Again, I can already hear the voices from the cheap seats screaming, “There are a hundred different dry cleaners downtown, why would you go with the dry cleaners at f**king Ralphs?” The answer, nose-bleeders, is trust.  I believe that once one goes through the imaginably difficult and rigorous process of obtaining a dry cleaning license, let alone with the innate association of a publicly held and traded mega-corp., that my trust in that particular dry cleaning establishment should reign, inviolate, for all time.  Maybe I expect too much from these mavens of martinizing, these charlatans of cheap cleanliness, but the bottom line is this:  Every time I take my shirts to that godforsaken counter, it takes at least 5-7 minutes to get proper service—in the middle of the day.  God forbid what that place must be like on Sunday morning. After a few minutes, staring around in agony, as folks happily make their way out onto the street, food and cleaning supplies and pharmaceuticals aplenty, finally someone who knows absolutely nothing about dry cleaning comes to take my clothing.  I prefer my shirts boxed, one would think that they might catch on after my 10th or 15th trip. No, I was told the last time that I went that if a shirt is dry cleaned it can only be transported on a hanger.  I’ve been getting my shirts boxed and paying dry cleaning costs for a full year.  Either someone was lying to me previously, or I was being swindled for dry cleaning costs.  Either way, it’s a f**ked up situation.  Along with that aspect of the dry cleaners bullshit, on multiple occasions I’ve dropped shirts off with a few paint stains on them (I occasionally paint) and they’ve returned them, not cleaned, citing the stains for the reason they didn’t clean them.  Last, but not least, the bastards took a pair of pants of mine and didn’t return them for two months.  This place is a travesty.  Some a-hole developer tried to make a one-stop-shop and ended up making everyone’s life ten times more complicated.  I want his head.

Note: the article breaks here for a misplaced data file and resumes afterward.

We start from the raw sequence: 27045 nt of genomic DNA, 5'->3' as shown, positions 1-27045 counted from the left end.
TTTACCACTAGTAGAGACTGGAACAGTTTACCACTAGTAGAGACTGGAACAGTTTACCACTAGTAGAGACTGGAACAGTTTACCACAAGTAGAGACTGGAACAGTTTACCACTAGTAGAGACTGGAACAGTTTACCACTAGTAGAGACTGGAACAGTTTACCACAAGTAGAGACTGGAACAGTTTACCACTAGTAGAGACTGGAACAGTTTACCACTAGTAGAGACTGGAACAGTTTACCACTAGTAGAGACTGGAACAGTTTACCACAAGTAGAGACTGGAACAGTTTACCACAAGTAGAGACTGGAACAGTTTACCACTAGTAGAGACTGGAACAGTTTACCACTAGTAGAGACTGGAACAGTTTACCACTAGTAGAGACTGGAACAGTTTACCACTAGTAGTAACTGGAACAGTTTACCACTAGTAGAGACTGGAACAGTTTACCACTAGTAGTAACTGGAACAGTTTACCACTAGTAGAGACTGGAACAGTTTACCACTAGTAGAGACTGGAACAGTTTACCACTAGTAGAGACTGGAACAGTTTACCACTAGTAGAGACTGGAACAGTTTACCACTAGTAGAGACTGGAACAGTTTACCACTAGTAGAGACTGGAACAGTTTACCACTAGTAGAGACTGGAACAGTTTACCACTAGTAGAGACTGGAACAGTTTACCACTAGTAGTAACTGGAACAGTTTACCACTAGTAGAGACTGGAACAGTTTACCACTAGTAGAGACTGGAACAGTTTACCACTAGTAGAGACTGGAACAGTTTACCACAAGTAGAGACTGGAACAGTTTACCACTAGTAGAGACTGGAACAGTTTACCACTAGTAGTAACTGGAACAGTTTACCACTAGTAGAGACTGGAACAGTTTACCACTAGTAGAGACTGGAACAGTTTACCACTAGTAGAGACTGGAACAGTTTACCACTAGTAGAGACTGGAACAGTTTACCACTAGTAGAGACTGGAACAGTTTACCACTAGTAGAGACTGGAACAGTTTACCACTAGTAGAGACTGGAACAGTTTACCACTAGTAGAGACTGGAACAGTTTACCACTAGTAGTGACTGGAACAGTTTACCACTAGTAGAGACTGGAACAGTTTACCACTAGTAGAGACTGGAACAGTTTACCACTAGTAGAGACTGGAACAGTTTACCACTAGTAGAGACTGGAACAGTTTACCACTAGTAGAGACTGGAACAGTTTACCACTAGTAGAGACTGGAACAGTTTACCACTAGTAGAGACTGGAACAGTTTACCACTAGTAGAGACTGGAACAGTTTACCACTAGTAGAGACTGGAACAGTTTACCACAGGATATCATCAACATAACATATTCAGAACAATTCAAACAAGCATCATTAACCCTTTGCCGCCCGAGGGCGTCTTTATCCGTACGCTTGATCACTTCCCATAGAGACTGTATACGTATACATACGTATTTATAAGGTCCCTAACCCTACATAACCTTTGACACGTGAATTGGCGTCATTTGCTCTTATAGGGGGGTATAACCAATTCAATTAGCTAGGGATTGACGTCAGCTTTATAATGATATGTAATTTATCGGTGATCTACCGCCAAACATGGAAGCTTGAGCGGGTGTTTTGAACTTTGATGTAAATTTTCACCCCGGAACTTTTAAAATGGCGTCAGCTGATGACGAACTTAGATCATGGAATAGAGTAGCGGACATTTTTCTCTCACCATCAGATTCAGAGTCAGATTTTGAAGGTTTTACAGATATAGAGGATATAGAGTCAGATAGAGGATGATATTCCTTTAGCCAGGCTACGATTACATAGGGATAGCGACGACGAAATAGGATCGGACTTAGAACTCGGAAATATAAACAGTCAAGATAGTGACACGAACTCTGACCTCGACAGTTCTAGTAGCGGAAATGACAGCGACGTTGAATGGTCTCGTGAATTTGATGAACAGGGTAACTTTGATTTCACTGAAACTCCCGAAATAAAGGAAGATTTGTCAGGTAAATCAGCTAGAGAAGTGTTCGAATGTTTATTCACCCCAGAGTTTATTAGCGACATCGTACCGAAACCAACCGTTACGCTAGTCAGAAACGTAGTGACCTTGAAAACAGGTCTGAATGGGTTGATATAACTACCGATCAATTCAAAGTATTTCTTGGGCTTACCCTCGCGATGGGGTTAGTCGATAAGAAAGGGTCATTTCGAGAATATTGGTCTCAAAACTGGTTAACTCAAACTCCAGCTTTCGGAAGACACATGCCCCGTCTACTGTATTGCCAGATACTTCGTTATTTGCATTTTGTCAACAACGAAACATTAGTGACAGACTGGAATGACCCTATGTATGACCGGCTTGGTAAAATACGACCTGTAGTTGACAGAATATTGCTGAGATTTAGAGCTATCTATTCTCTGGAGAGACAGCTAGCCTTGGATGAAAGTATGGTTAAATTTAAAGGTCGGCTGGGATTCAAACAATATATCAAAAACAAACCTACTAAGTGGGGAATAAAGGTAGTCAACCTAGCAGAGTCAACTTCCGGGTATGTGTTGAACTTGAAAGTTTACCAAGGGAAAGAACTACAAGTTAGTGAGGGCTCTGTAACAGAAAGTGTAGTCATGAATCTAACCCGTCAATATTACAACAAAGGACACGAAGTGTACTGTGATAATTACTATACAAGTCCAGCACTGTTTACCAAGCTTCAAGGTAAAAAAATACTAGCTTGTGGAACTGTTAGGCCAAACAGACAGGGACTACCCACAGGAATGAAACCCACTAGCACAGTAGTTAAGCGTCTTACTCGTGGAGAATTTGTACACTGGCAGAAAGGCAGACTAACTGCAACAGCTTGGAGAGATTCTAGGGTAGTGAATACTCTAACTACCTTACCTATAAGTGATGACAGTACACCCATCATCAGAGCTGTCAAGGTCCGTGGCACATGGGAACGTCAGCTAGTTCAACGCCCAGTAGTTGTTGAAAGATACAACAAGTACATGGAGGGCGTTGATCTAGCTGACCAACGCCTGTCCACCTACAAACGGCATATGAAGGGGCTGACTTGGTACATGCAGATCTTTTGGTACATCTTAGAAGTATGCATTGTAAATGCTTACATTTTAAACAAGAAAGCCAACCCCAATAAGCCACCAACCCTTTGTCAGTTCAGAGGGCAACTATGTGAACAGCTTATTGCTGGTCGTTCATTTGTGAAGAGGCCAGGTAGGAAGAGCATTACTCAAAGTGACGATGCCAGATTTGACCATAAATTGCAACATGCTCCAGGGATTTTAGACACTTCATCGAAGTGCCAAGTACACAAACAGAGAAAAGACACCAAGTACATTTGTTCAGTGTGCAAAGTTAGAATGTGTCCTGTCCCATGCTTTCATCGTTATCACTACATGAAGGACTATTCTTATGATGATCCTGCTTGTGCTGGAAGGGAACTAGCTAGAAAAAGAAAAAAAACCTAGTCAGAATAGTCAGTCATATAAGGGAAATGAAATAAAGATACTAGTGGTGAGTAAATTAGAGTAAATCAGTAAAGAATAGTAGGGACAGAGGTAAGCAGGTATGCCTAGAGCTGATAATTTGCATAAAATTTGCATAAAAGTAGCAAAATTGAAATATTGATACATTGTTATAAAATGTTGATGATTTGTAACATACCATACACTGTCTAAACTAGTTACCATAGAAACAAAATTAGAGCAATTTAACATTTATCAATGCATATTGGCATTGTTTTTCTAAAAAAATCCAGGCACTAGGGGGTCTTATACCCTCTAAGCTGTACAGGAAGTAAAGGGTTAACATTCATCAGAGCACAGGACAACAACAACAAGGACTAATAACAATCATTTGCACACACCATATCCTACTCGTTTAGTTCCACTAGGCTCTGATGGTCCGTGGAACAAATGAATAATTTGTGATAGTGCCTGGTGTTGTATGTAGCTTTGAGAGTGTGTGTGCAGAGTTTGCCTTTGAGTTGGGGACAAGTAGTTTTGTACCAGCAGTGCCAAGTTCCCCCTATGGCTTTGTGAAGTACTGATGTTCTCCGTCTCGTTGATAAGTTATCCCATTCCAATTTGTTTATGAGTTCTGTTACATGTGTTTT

3.  The Self-Checkout

First off, I’m a huge fan of the self-checkout.  I use it almost every time that I go.  The things that kills me, is that every so often there’s a rocket scientist in front of me who can’t figure out how to enter in his/her green onions.  I love the self-checkout they should just institute a licensing policy for those that use it.  If you can’t figure out the checkout your first time, you don’t get a license and can’t hold up everyone else.

 4.  The Deli Counter

Nothing wrong with the meat, cheese, or employees, I just wish there was always someone tending to it.  I’ve waited for service for at least 15 minutes at the place.  Hire more people.  Please.

 5. The Meat and Fish Counters

I love the guy behind the counter, he’s given me great advice from preparation to cut and definitely knows his stuff.  I just want some veal.  Please for the love of God, as a personal favor to me, everyone who reads this, ask for veal. They say they need to see a demand for the stuff.  I need to make my Saltimbocca on a regular basis.

 Lastly, I truly hope that a motivated reader, after reading this, decides to start a local market.  We need it, and like I said before, “Who the f**k is Ralph?”